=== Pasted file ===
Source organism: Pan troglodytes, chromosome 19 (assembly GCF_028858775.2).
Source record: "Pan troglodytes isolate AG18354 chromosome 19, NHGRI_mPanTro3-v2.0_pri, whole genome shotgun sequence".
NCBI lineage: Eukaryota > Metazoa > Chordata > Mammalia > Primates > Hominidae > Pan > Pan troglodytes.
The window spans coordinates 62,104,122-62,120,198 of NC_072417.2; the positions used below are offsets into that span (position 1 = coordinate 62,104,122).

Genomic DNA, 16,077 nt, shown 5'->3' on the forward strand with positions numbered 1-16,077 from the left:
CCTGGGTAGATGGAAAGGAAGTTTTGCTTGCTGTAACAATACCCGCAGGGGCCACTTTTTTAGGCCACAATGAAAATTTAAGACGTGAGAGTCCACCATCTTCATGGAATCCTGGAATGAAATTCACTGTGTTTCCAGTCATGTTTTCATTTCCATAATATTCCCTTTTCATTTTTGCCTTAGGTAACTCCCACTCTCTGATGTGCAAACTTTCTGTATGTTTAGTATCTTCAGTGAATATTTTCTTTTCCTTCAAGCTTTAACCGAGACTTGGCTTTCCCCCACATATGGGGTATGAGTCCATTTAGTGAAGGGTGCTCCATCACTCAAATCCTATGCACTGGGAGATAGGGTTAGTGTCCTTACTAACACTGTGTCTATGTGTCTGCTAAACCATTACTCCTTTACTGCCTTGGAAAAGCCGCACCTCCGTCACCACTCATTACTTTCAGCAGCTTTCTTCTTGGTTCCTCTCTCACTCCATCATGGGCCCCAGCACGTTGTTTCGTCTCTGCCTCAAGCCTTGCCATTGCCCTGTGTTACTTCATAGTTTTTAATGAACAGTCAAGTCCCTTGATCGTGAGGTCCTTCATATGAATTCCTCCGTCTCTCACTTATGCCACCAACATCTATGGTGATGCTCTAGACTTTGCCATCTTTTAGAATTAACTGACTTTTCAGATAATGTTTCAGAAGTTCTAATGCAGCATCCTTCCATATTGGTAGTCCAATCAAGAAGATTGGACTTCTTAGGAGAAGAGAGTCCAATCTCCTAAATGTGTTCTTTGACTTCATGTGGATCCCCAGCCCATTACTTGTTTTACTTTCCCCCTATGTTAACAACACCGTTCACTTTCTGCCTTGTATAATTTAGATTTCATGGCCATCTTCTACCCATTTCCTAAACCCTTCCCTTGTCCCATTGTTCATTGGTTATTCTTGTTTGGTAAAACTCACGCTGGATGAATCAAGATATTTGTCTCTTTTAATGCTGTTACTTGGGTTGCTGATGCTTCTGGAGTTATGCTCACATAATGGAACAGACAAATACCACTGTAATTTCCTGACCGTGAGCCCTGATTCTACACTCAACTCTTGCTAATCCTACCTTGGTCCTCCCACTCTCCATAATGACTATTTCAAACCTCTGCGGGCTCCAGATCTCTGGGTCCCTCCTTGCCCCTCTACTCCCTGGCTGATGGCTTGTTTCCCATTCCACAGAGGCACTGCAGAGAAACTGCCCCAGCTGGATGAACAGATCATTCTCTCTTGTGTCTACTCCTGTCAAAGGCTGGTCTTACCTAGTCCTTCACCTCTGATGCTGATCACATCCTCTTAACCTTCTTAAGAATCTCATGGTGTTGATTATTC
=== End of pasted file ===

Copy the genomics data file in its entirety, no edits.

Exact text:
Source organism: Pan troglodytes, chromosome 19 (assembly GCF_028858775.2).
Source record: "Pan troglodytes isolate AG18354 chromosome 19, NHGRI_mPanTro3-v2.0_pri, whole genome shotgun sequence".
NCBI lineage: Eukaryota > Metazoa > Chordata > Mammalia > Primates > Hominidae > Pan > Pan troglodytes.
The window spans coordinates 62,104,122-62,120,198 of NC_072417.2; the positions used below are offsets into that span (position 1 = coordinate 62,104,122).

Genomic DNA, 16,077 nt, shown 5'->3' on the forward strand with positions numbered 1-16,077 from the left:
CCTGGGTAGATGGAAAGGAAGTTTTGCTTGCTGTAACAATACCCGCAGGGGCCACTTTTTTAGGCCACAATGAAAATTTAAGACGTGAGAGTCCACCATCTTCATGGAATCCTGGAATGAAATTCACTGTGTTTCCAGTCATGTTTTCATTTCCATAATATTCCCTTTTCATTTTTGCCTTAGGTAACTCCCACTCTCTGATGTGCAAACTTTCTGTATGTTTAGTATCTTCAGTGAATATTTTCTTTTCCTTCAAGCTTTAACCGAGACTTGGCTTTCCCCCACATATGGGGTATGAGTCCATTTAGTGAAGGGTGCTCCATCACTCAAATCCTATGCACTGGGAGATAGGGTTAGTGTCCTTACTAACACTGTGTCTATGTGTCTGCTAAACCATTACTCCTTTACTGCCTTGGAAAAGCCGCACCTCCGTCACCACTCATTACTTTCAGCAGCTTTCTTCTTGGTTCCTCTCTCACTCCATCATGGGCCCCAGCACGTTGTTTCGTCTCTGCCTCAAGCCTTGCCATTGCCCTGTGTTACTTCATAGTTTTTAATGAACAGTCAAGTCCCTTGATCGTGAGGTCCTTCATATGAATTCCTCCGTCTCTCACTTATGCCACCAACATCTATGGTGATGCTCTAGACTTTGCCATCTTTTAGAATTAACTGACTTTTCAGATAATGTTTCAGAAGTTCTAATGCAGCATCCTTCCATATTGGTAGTCCAATCAAGAAGATTGGACTTCTTAGGAGAAGAGAGTCCAATCTCCTAAATGTGTTCTTTGACTTCATGTGGATCCCCAGCCCATTACTTGTTTTACTTTCCCCCTATGTTAACAACACCGTTCACTTTCTGCCTTGTATAATTTAGATTTCATGGCCATCTTCTACCCATTTCCTAAACCCTTCCCTTGTCCCATTGTTCATTGGTTATTCTTGTTTGGTAAAACTCACGCTGGATGAATCAAGATATTTGTCTCTTTTAATGCTGTTACTTGGGTTGCTGATGCTTCTGGAGTTATGCTCACATAATGGAACAGACAAATACCACTGTAATTTCCTGACCGTGAGCCCTGATTCTACACTCAACTCTTGCTAATCCTACCTTGGTCCTCCCACTCTCCATAATGACTATTTCAAACCTCTGCGGGCTCCAGATCTCTGGGTCCCTCCTTGCCCCTCTACTCCCTGGCTGATGGCTTGTTTCCCATTCCACAGAGGCACTGCAGAGAAACTGCCCCAGCTGGATGAACAGATCATTCTCTCTTGTGTCTACTCCTGTCAAAGGCTGGTCTTACCTAGTCCTTCACCTCTGATGCTGATCACATCCTCTTAACCTTCTTAAGAATCTCATGGTGTTGATTATTC